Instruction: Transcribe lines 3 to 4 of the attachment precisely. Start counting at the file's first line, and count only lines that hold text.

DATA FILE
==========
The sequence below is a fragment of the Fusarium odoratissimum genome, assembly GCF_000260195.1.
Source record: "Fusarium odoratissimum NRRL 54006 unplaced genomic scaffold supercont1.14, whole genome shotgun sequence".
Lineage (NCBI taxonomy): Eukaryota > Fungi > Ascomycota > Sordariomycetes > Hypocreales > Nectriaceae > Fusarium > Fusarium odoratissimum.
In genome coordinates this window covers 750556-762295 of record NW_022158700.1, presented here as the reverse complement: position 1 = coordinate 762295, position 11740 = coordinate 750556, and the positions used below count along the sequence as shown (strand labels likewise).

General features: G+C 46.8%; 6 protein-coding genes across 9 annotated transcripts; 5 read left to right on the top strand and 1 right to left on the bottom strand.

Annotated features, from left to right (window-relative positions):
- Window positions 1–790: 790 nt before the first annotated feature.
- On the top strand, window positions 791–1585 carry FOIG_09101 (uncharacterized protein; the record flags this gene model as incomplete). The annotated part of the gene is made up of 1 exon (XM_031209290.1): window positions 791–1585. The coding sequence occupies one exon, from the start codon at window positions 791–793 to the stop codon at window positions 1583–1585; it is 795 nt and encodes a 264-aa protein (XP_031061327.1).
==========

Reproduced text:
Lineage (NCBI taxonomy): Eukaryota > Fungi > Ascomycota > Sordariomycetes > Hypocreales > Nectriaceae > Fusarium > Fusarium odoratissimum.
In genome coordinates this window covers 750556-762295 of record NW_022158700.1, presented here as the reverse complement: position 1 = coordinate 762295, position 11740 = coordinate 750556, and the positions used below count along the sequence as shown (strand labels likewise).